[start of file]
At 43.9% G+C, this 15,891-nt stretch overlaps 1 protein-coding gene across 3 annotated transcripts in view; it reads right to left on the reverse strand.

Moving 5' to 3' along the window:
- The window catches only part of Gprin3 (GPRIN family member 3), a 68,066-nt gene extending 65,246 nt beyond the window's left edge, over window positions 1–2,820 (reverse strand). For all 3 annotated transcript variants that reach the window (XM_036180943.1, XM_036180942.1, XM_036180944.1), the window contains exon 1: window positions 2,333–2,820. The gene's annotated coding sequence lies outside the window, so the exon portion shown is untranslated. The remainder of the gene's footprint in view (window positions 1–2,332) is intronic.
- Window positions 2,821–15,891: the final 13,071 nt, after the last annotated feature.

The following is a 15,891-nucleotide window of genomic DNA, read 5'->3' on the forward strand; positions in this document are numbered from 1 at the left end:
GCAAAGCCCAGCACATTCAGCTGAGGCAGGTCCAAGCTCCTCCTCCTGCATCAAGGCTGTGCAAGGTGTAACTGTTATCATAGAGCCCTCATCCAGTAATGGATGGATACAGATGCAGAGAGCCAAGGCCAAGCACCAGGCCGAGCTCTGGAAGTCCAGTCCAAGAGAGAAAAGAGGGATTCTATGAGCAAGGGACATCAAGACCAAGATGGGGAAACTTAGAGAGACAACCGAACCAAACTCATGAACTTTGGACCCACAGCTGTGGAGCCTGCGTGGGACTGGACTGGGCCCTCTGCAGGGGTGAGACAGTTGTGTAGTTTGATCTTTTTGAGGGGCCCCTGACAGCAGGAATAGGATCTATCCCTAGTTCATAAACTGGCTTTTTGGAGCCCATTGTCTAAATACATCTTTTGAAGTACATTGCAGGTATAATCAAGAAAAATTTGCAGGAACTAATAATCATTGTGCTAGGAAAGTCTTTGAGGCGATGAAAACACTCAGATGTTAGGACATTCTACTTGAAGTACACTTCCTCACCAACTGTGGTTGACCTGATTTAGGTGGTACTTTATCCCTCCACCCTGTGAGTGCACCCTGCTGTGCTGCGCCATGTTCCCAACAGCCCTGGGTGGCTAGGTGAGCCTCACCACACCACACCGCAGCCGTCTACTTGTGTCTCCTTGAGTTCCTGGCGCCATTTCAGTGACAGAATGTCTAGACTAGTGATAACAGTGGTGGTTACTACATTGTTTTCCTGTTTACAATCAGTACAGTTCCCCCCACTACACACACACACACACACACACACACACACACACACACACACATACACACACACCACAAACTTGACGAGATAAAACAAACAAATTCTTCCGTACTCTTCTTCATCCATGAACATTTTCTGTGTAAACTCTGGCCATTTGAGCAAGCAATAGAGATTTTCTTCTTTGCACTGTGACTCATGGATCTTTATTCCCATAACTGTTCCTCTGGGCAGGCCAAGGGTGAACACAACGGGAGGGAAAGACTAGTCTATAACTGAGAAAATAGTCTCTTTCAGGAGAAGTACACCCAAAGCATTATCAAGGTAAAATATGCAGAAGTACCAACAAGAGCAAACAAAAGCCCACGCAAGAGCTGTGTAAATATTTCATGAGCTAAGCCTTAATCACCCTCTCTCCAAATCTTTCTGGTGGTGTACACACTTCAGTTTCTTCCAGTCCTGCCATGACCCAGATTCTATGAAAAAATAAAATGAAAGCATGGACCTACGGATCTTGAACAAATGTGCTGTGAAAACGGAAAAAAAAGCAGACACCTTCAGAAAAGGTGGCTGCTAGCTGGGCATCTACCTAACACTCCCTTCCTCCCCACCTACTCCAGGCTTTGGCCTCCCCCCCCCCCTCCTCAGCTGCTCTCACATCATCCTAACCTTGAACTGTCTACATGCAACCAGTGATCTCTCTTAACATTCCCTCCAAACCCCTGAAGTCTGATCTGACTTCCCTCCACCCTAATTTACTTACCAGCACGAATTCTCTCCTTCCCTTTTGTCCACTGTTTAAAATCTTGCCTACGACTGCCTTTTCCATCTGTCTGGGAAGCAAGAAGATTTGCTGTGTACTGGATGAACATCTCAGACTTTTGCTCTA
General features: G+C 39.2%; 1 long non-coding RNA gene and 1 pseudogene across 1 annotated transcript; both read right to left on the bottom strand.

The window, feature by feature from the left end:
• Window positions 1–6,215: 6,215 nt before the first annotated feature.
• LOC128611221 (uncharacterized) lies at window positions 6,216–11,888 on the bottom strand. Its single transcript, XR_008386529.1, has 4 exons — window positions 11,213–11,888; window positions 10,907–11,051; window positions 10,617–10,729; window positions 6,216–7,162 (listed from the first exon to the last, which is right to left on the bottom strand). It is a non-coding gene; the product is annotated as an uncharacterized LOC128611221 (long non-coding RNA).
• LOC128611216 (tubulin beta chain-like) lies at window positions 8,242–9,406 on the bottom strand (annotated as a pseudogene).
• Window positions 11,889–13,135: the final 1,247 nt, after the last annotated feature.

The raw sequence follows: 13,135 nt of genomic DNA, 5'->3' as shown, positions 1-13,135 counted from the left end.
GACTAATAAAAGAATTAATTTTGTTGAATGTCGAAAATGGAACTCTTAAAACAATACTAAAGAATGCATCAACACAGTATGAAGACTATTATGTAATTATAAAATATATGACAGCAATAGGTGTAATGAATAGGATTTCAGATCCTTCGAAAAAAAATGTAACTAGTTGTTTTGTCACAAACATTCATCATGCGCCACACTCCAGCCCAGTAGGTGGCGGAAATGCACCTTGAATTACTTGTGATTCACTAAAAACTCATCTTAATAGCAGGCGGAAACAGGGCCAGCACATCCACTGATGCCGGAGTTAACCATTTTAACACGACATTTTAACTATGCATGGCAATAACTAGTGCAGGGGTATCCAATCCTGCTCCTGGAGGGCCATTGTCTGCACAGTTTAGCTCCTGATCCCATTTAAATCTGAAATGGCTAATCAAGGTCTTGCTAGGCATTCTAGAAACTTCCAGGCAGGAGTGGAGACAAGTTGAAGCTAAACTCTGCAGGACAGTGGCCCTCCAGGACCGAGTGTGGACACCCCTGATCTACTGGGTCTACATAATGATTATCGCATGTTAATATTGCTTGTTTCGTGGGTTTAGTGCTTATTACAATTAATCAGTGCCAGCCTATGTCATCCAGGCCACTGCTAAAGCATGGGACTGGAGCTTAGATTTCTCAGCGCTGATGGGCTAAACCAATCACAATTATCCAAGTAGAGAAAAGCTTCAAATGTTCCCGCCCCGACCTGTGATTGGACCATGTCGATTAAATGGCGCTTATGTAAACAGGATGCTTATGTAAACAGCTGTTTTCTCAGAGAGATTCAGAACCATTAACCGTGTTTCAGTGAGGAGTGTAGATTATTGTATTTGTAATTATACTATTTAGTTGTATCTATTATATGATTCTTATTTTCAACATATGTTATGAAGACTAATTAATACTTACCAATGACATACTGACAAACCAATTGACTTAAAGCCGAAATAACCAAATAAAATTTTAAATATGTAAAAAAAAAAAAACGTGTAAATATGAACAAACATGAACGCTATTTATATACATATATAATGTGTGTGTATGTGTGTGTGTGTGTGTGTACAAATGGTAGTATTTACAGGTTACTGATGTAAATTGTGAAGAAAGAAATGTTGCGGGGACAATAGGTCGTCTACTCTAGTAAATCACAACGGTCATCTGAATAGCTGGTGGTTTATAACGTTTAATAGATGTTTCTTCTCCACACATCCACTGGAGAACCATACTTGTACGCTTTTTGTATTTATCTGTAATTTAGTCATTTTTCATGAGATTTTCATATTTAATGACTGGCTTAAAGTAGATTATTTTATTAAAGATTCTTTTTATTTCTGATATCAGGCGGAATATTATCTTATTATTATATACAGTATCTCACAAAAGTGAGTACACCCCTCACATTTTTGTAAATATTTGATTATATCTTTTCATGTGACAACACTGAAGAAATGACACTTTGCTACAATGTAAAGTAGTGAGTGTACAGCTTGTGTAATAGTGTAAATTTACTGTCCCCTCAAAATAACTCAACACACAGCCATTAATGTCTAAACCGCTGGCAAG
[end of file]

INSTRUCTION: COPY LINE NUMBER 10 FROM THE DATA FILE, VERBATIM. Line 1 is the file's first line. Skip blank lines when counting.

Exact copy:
• LOC128611221 (uncharacterized) lies at window positions 6,216–11,888 on the bottom strand. Its single transcript, XR_008386529.1, has 4 exons — window positions 11,213–11,888; window positions 10,907–11,051; window positions 10,617–10,729; window positions 6,216–7,162 (listed from the first exon to the last, which is right to left on the bottom strand). It is a non-coding gene; the product is annotated as an uncharacterized LOC128611221 (long non-coding RNA).